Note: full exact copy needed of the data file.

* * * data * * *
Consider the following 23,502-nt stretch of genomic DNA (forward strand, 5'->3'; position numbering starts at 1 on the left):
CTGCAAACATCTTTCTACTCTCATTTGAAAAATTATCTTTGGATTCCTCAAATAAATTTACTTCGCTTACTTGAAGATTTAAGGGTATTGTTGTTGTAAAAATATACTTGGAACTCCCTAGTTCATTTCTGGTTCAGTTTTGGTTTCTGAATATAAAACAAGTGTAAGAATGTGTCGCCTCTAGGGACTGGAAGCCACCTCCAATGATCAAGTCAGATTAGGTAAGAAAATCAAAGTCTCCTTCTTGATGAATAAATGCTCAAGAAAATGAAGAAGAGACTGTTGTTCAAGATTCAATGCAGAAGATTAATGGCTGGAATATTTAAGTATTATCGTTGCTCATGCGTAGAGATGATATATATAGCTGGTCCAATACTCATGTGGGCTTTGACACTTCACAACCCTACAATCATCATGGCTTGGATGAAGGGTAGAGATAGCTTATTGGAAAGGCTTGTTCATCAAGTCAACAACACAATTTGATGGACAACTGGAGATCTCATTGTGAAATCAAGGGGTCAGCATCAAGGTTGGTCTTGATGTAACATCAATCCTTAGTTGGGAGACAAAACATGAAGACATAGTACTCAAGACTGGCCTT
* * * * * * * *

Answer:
Consider the following 23,502-nt stretch of genomic DNA (forward strand, 5'->3'; position numbering starts at 1 on the left):
CTGCAAACATCTTTCTACTCTCATTTGAAAAATTATCTTTGGATTCCTCAAATAAATTTACTTCGCTTACTTGAAGATTTAAGGGTATTGTTGTTGTAAAAATATACTTGGAACTCCCTAGTTCATTTCTGGTTCAGTTTTGGTTTCTGAATATAAAACAAGTGTAAGAATGTGTCGCCTCTAGGGACTGGAAGCCACCTCCAATGATCAAGTCAGATTAGGTAAGAAAATCAAAGTCTCCTTCTTGATGAATAAATGCTCAAGAAAATGAAGAAGAGACTGTTGTTCAAGATTCAATGCAGAAGATTAATGGCTGGAATATTTAAGTATTATCGTTGCTCATGCGTAGAGATGATATATATAGCTGGTCCAATACTCATGTGGGCTTTGACACTTCACAACCCTACAATCATCATGGCTTGGATGAAGGGTAGAGATAGCTTATTGGAAAGGCTTGTTCATCAAGTCAACAACACAATTTGATGGACAACTGGAGATCTCATTGTGAAATCAAGGGGTCAGCATCAAGGTTGGTCTTGATGTAACATCAATCCTTAGTTGGGAGACAAAACATGAAGACATAGTACTCAAGACTGGCCTT